'I felt the whole truck shake': 4.4 earthquake hits north of Fort St. John

Kaila Walton was sitting in her truck on a work site north of Fort St. John when she felt the ground begin to shake. 

"Imagine standing on a piece of plywood and somebody is standing on the other side, jumping on it," said Walton, a field medic, describing the 5.0 magnitude quake that rocked parts of northeast B.C. Monday afternoon. "Everybody here felt it. I was sitting in my medic truck and I felt the whole thing shake. Some light towers were shaking."  

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For a few seconds, the tremor shook Walton and the rest of her crew on a roadwork site at mile 131 on the Alaska Highway. 

The quake struck around 1:15 northwest of Wonowon. Earthquakes Canada  seismologist Timi Mulder told Alaska Highway News it's "unlikely" any property was damaged in the quake, but said the agency was still investigating. No injuries were reported.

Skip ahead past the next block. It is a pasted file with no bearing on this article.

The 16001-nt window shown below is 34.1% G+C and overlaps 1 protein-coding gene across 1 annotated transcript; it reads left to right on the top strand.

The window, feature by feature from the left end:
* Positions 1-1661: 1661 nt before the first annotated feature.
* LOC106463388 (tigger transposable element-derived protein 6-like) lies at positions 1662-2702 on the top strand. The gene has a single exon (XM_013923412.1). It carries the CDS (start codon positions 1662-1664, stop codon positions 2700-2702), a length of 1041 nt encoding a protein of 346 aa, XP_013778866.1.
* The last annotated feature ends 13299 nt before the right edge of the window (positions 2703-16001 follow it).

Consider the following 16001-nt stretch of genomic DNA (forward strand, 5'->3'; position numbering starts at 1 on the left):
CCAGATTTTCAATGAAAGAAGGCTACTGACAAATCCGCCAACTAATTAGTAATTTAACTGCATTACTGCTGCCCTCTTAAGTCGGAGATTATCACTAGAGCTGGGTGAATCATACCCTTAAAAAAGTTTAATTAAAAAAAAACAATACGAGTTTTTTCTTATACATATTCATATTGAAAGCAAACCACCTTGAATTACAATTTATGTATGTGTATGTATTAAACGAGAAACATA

The termor was felt as far away as Charlie Lake, where resident Abraham Zamzun said he felt his home shake for nearly 30 seconds. 

"I could feel my whole house move," said Zamzun, who lives on Bluejay Road, near Mile 54 off Highway 29. He said it's the first earthquake he's experienced in the 15 years he's lived there.

The quake was significant, Mulder said. 

"People would feel like a truck drove into the building if you're in about 100 kilometres (of the quake), maybe a bit more," she said. 

"If you're a little further away, you might feel a little bit more swaying." 

The agency's site initially reported the quake as a magnitude 5.0—significantly stronger. It's not yet known whether the quake is related to hydraulic fracturing in the area, though seismic events linked to the practice tend to be of smaller magnitude. 

The industrial practice caused 11 earthquakes in the Montney basin area surrounding Fort St. John and Dawson Creek between August 2013 and October 2014 that could be felt on the surface, a B.C. Oil and Gas Commission report stated.

Mulder said it was “too early to say” if this earthquake was linked to fracking. 

“We have had other earthquakes of this magnitude in that region before, so it’s entirely possible that it’s due to tectonic reasons,” she said. “We are working with a number of other agencies to work this out, including within the oil industry.”

She asked people who felt the earthquake to submit their comments to the Earthquakes Canada webpage to help their investigation.



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